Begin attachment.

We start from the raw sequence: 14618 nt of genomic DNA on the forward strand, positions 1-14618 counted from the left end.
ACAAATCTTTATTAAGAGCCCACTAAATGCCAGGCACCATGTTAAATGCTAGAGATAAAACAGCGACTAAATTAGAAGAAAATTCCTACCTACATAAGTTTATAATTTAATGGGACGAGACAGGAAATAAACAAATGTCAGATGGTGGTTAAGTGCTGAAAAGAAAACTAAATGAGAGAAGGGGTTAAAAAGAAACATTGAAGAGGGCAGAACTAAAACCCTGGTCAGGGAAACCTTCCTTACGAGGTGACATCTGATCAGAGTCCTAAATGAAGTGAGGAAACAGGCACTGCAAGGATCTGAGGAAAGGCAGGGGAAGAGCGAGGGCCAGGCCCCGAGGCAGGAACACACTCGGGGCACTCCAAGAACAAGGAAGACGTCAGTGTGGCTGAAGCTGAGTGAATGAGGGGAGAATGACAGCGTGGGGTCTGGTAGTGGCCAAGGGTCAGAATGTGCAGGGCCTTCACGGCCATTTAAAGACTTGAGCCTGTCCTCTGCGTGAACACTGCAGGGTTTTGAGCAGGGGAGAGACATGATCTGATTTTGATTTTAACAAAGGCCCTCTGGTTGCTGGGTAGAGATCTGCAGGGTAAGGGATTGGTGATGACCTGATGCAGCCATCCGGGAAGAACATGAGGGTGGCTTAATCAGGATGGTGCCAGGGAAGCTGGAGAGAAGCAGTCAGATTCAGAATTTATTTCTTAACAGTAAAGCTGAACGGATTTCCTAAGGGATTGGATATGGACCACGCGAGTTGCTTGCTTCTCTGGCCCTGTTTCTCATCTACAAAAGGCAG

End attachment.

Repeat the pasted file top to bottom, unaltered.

We start from the raw sequence: 14618 nt of genomic DNA on the forward strand, positions 1-14618 counted from the left end.
ACAAATCTTTATTAAGAGCCCACTAAATGCCAGGCACCATGTTAAATGCTAGAGATAAAACAGCGACTAAATTAGAAGAAAATTCCTACCTACATAAGTTTATAATTTAATGGGACGAGACAGGAAATAAACAAATGTCAGATGGTGGTTAAGTGCTGAAAAGAAAACTAAATGAGAGAAGGGGTTAAAAAGAAACATTGAAGAGGGCAGAACTAAAACCCTGGTCAGGGAAACCTTCCTTACGAGGTGACATCTGATCAGAGTCCTAAATGAAGTGAGGAAACAGGCACTGCAAGGATCTGAGGAAAGGCAGGGGAAGAGCGAGGGCCAGGCCCCGAGGCAGGAACACACTCGGGGCACTCCAAGAACAAGGAAGACGTCAGTGTGGCTGAAGCTGAGTGAATGAGGGGAGAATGACAGCGTGGGGTCTGGTAGTGGCCAAGGGTCAGAATGTGCAGGGCCTTCACGGCCATTTAAAGACTTGAGCCTGTCCTCTGCGTGAACACTGCAGGGTTTTGAGCAGGGGAGAGACATGATCTGATTTTGATTTTAACAAAGGCCCTCTGGTTGCTGGGTAGAGATCTGCAGGGTAAGGGATTGGTGATGACCTGATGCAGCCATCCGGGAAGAACATGAGGGTGGCTTAATCAGGATGGTGCCAGGGAAGCTGGAGAGAAGCAGTCAGATTCAGAATTTATTTCTTAACAGTAAAGCTGAACGGATTTCCTAAGGGATTGGATATGGACCACGCGAGTTGCTTGCTTCTCTGGCCCTGTTTCTCATCTACAAAAGGCAG